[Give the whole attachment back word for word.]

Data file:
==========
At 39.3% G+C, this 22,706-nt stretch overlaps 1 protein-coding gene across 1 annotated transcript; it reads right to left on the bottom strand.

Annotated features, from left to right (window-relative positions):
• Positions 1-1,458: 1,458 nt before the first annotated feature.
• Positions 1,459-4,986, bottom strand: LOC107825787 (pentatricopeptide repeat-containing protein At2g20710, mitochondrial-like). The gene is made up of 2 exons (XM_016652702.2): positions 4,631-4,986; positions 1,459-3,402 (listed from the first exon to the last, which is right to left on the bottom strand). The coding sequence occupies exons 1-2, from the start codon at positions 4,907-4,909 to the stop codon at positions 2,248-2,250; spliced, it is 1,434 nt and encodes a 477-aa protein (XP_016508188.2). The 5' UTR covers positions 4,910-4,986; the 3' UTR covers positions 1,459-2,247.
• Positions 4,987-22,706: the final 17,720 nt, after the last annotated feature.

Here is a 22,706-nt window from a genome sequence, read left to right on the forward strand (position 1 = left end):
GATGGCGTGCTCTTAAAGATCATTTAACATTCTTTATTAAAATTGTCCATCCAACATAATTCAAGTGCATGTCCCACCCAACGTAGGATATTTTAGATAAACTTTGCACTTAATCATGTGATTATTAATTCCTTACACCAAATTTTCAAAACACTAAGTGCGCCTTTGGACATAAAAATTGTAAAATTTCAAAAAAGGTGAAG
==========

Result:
At 39.3% G+C, this 22,706-nt stretch overlaps 1 protein-coding gene across 1 annotated transcript; it reads right to left on the bottom strand.

Annotated features, from left to right (window-relative positions):
• Positions 1-1,458: 1,458 nt before the first annotated feature.
• Positions 1,459-4,986, bottom strand: LOC107825787 (pentatricopeptide repeat-containing protein At2g20710, mitochondrial-like). The gene is made up of 2 exons (XM_016652702.2): positions 4,631-4,986; positions 1,459-3,402 (listed from the first exon to the last, which is right to left on the bottom strand). The coding sequence occupies exons 1-2, from the start codon at positions 4,907-4,909 to the stop codon at positions 2,248-2,250; spliced, it is 1,434 nt and encodes a 477-aa protein (XP_016508188.2). The 5' UTR covers positions 4,910-4,986; the 3' UTR covers positions 1,459-2,247.
• Positions 4,987-22,706: the final 17,720 nt, after the last annotated feature.

Here is a 22,706-nt window from a genome sequence, read left to right on the forward strand (position 1 = left end):
GATGGCGTGCTCTTAAAGATCATTTAACATTCTTTATTAAAATTGTCCATCCAACATAATTCAAGTGCATGTCCCACCCAACGTAGGATATTTTAGATAAACTTTGCACTTAATCATGTGATTATTAATTCCTTACACCAAATTTTCAAAACACTAAGTGCGCCTTTGGACATAAAAATTGTAAAATTTCAAAAAAGGTGAAG